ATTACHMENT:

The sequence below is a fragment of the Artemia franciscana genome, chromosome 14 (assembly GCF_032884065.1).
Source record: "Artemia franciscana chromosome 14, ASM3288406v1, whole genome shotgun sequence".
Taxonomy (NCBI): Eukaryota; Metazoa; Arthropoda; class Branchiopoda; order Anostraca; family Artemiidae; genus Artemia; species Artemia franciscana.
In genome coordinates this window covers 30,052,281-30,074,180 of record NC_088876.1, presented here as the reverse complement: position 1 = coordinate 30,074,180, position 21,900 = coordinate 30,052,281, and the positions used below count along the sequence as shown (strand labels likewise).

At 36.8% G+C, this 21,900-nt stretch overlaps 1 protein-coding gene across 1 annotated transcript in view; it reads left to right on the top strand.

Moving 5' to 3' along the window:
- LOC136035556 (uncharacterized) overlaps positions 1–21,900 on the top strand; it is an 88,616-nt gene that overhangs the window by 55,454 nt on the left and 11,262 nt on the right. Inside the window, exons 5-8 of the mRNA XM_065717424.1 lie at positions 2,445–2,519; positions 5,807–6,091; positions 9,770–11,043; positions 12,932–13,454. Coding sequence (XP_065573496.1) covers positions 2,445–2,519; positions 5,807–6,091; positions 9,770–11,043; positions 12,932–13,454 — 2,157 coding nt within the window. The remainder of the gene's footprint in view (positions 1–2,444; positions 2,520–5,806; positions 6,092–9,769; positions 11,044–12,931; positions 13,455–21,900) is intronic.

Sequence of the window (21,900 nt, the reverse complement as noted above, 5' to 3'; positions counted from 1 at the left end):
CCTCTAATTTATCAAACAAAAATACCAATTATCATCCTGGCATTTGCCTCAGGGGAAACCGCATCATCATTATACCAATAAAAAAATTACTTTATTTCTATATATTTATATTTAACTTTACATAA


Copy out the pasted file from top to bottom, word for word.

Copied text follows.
The sequence below is a fragment of the Artemia franciscana genome, chromosome 14 (assembly GCF_032884065.1).
Source record: "Artemia franciscana chromosome 14, ASM3288406v1, whole genome shotgun sequence".
Taxonomy (NCBI): Eukaryota; Metazoa; Arthropoda; class Branchiopoda; order Anostraca; family Artemiidae; genus Artemia; species Artemia franciscana.
In genome coordinates this window covers 30,052,281-30,074,180 of record NC_088876.1, presented here as the reverse complement: position 1 = coordinate 30,074,180, position 21,900 = coordinate 30,052,281, and the positions used below count along the sequence as shown (strand labels likewise).

At 36.8% G+C, this 21,900-nt stretch overlaps 1 protein-coding gene across 1 annotated transcript in view; it reads left to right on the top strand.

Moving 5' to 3' along the window:
- LOC136035556 (uncharacterized) overlaps positions 1–21,900 on the top strand; it is an 88,616-nt gene that overhangs the window by 55,454 nt on the left and 11,262 nt on the right. Inside the window, exons 5-8 of the mRNA XM_065717424.1 lie at positions 2,445–2,519; positions 5,807–6,091; positions 9,770–11,043; positions 12,932–13,454. Coding sequence (XP_065573496.1) covers positions 2,445–2,519; positions 5,807–6,091; positions 9,770–11,043; positions 12,932–13,454 — 2,157 coding nt within the window. The remainder of the gene's footprint in view (positions 1–2,444; positions 2,520–5,806; positions 6,092–9,769; positions 11,044–12,931; positions 13,455–21,900) is intronic.

Sequence of the window (21,900 nt, the reverse complement as noted above, 5' to 3'; positions counted from 1 at the left end):
CCTCTAATTTATCAAACAAAAATACCAATTATCATCCTGGCATTTGCCTCAGGGGAAACCGCATCATCATTATACCAATAAAAAAATTACTTTATTTCTATATATTTATATTTAACTTTACATAA